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Transact FSCS levy rises 82% but firm eyes fee cut

Transact FSCS levy rises 82% but firm eyes fee cut

The Financial Services Compensation Scheme (FSCS) bill paid by the Transact platform was £900,000 higher in the year to the end of September 2020 than in the previous year.

The 82 per cent FSCS fee increase accounted for the bulk of the £1.5m increase in the professional and regulatory fees paid by the business during the year, which amounted to £7m.

The increased costs can be seen in the context of the Transact platform’s funds under direction (the company’s own term for the quantity of assets held on the platform) rising to £42bn, up from the previous year’s £37bn.

The increase came despite market movements contributing negatively to the tune of £224m, compared with a positive contribution from market movements of over £1bn in the year prior.

The information was contained in the latest financial results of Transact's parent company, Integrafin, which were released to the market last week. 

Net inflows were broadly flat at £3.5bn. 

The profit after tax for the period was £45.5m, compared with £41m for the previous year. 

Alexander Scott, chief executive of the firm, said the firm’s charges would fall again in the coming year and “benefit the majority” of the platform’s customers.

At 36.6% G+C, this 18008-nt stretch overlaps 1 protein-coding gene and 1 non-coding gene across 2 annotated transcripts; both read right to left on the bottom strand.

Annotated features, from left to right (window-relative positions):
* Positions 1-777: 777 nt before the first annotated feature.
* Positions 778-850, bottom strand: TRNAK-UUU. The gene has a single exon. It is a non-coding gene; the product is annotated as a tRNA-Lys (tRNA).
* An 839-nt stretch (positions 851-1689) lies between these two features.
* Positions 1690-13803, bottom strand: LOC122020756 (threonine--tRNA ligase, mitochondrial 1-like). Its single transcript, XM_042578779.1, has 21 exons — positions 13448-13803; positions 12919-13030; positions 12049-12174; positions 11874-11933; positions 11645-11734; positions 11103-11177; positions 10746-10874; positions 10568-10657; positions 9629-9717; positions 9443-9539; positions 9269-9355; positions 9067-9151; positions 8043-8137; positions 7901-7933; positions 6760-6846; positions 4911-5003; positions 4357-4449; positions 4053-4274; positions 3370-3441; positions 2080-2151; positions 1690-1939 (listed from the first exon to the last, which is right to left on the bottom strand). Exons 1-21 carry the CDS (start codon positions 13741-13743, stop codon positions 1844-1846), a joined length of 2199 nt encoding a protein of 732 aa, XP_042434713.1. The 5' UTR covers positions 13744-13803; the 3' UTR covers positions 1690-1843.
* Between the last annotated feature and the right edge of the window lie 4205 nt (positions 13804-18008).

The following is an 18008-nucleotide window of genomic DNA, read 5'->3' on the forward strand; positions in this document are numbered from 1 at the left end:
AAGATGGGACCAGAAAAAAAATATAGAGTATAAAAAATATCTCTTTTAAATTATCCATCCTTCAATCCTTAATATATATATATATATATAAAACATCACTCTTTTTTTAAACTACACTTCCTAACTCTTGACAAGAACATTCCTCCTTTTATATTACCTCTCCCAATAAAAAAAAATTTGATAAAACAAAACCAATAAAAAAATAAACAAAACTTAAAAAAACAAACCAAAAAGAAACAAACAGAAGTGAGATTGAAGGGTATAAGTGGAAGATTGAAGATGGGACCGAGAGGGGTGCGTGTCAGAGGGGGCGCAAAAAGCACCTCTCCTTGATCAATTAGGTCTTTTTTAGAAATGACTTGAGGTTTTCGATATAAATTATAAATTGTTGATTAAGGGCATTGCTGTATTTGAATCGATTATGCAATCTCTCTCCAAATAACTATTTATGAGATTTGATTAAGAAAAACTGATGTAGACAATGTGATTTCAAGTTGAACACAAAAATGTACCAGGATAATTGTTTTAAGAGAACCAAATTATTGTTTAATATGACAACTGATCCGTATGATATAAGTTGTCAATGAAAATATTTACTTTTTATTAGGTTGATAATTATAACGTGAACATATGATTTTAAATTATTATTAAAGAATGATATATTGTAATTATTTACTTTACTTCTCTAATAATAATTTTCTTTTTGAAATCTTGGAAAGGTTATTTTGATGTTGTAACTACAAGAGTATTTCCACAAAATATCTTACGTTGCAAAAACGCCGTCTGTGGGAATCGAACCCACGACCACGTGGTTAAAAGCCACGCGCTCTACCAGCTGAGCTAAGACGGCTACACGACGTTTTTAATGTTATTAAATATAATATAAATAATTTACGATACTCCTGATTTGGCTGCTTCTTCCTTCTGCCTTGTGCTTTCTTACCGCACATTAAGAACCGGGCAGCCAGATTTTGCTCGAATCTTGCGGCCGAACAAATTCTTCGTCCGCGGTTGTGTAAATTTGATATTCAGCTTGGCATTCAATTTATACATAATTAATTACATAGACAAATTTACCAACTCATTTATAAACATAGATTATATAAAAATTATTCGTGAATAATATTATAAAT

This was after it cut its commission charges this year in what was its thirteenth rate reduction in 11 years.

Annual commission charges reduced from 0.29 per cent to 0.28 per cent and from 0.19 per cent to 0.18 per cent on April 1.

Commenting on the outlook for the wider market, Mr Scott said: "The operating environment has become more difficult and unpredictable and this seems likely to remain the case in the coming months. Additionally, there is still little certainty on the shape of the UK's trading relationship with the European Union, despite the proximity of the end of the transition period.

"However, none of this changes the fundamental need of individuals and their families to plan and take care of their financial future, so we will continue to refine our systems and processes and further develop and expand the financial infrastructure and associated services that we have successfully delivered for twenty years through both internal investment and consideration of acquisition opportunities.

"We will keep investing in our staff and supporting them, being especially mindful of their mental welfare in these difficult times.

"We will continue to manage our cost base prudently, to deliver fair returns for all of our stakeholders, and we will leverage the agility that has helped shape our approach to the events of the last few months, as we advance into the new year.”

Integrafin was reported to be one of the firms interested in acquiring the rival Nucleus platform this month. 

david.thorpe@ft.com